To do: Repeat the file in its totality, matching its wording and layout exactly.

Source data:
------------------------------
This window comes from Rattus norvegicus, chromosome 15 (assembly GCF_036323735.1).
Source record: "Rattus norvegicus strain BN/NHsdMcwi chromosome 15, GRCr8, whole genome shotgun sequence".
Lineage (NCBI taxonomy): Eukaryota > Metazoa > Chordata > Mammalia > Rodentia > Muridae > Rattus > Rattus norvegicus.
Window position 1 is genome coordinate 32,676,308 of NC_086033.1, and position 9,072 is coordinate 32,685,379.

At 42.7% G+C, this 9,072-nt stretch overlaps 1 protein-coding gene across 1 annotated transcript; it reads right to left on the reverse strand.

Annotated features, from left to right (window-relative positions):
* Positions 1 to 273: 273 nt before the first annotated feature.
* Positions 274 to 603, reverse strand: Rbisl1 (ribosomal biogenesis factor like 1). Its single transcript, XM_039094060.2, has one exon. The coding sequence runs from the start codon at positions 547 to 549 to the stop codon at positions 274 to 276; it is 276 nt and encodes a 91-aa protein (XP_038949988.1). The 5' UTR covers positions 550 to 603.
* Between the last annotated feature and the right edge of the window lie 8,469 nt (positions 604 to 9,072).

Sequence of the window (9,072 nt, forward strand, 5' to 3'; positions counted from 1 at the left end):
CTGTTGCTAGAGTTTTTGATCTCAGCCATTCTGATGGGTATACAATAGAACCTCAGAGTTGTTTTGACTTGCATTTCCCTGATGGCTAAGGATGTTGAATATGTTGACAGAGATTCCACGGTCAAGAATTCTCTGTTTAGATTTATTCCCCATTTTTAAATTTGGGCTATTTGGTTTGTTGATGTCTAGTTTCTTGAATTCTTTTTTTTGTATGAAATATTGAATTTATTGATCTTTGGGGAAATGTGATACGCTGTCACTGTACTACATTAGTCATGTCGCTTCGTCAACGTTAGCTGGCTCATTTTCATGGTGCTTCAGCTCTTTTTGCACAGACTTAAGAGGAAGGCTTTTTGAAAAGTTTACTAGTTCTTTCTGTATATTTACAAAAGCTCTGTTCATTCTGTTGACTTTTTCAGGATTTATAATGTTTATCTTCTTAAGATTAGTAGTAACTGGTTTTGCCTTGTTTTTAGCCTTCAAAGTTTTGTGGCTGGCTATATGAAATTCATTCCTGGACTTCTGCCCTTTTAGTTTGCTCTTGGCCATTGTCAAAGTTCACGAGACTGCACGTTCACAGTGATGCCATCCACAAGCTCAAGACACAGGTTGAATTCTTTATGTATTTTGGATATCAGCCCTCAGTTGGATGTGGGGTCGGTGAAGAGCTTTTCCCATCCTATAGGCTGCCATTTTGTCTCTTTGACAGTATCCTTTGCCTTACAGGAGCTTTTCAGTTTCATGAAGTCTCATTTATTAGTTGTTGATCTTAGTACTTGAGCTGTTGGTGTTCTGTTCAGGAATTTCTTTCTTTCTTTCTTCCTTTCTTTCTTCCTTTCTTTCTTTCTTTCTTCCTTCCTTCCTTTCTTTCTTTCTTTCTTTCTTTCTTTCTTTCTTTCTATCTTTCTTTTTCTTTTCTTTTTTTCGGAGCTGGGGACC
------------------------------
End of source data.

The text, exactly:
This window comes from Rattus norvegicus, chromosome 15 (assembly GCF_036323735.1).
Source record: "Rattus norvegicus strain BN/NHsdMcwi chromosome 15, GRCr8, whole genome shotgun sequence".
Lineage (NCBI taxonomy): Eukaryota > Metazoa > Chordata > Mammalia > Rodentia > Muridae > Rattus > Rattus norvegicus.
Window position 1 is genome coordinate 32,676,308 of NC_086033.1, and position 9,072 is coordinate 32,685,379.

At 42.7% G+C, this 9,072-nt stretch overlaps 1 protein-coding gene across 1 annotated transcript; it reads right to left on the reverse strand.

Annotated features, from left to right (window-relative positions):
* Positions 1 to 273: 273 nt before the first annotated feature.
* Positions 274 to 603, reverse strand: Rbisl1 (ribosomal biogenesis factor like 1). Its single transcript, XM_039094060.2, has one exon. The coding sequence runs from the start codon at positions 547 to 549 to the stop codon at positions 274 to 276; it is 276 nt and encodes a 91-aa protein (XP_038949988.1). The 5' UTR covers positions 550 to 603.
* Between the last annotated feature and the right edge of the window lie 8,469 nt (positions 604 to 9,072).

Sequence of the window (9,072 nt, forward strand, 5' to 3'; positions counted from 1 at the left end):
CTGTTGCTAGAGTTTTTGATCTCAGCCATTCTGATGGGTATACAATAGAACCTCAGAGTTGTTTTGACTTGCATTTCCCTGATGGCTAAGGATGTTGAATATGTTGACAGAGATTCCACGGTCAAGAATTCTCTGTTTAGATTTATTCCCCATTTTTAAATTTGGGCTATTTGGTTTGTTGATGTCTAGTTTCTTGAATTCTTTTTTTTGTATGAAATATTGAATTTATTGATCTTTGGGGAAATGTGATACGCTGTCACTGTACTACATTAGTCATGTCGCTTCGTCAACGTTAGCTGGCTCATTTTCATGGTGCTTCAGCTCTTTTTGCACAGACTTAAGAGGAAGGCTTTTTGAAAAGTTTACTAGTTCTTTCTGTATATTTACAAAAGCTCTGTTCATTCTGTTGACTTTTTCAGGATTTATAATGTTTATCTTCTTAAGATTAGTAGTAACTGGTTTTGCCTTGTTTTTAGCCTTCAAAGTTTTGTGGCTGGCTATATGAAATTCATTCCTGGACTTCTGCCCTTTTAGTTTGCTCTTGGCCATTGTCAAAGTTCACGAGACTGCACGTTCACAGTGATGCCATCCACAAGCTCAAGACACAGGTTGAATTCTTTATGTATTTTGGATATCAGCCCTCAGTTGGATGTGGGGTCGGTGAAGAGCTTTTCCCATCCTATAGGCTGCCATTTTGTCTCTTTGACAGTATCCTTTGCCTTACAGGAGCTTTTCAGTTTCATGAAGTCTCATTTATTAGTTGTTGATCTTAGTACTTGAGCTGTTGGTGTTCTGTTCAGGAATTTCTTTCTTTCTTTCTTCCTTTCTTTCTTCCTTTCTTTCTTTCTTTCTTCCTTCCTTCCTTTCTTTCTTTCTTTCTTTCTTTCTTTCTTTCTTTCTATCTTTCTTTTTCTTTTCTTTTTTTCGGAGCTGGGGACC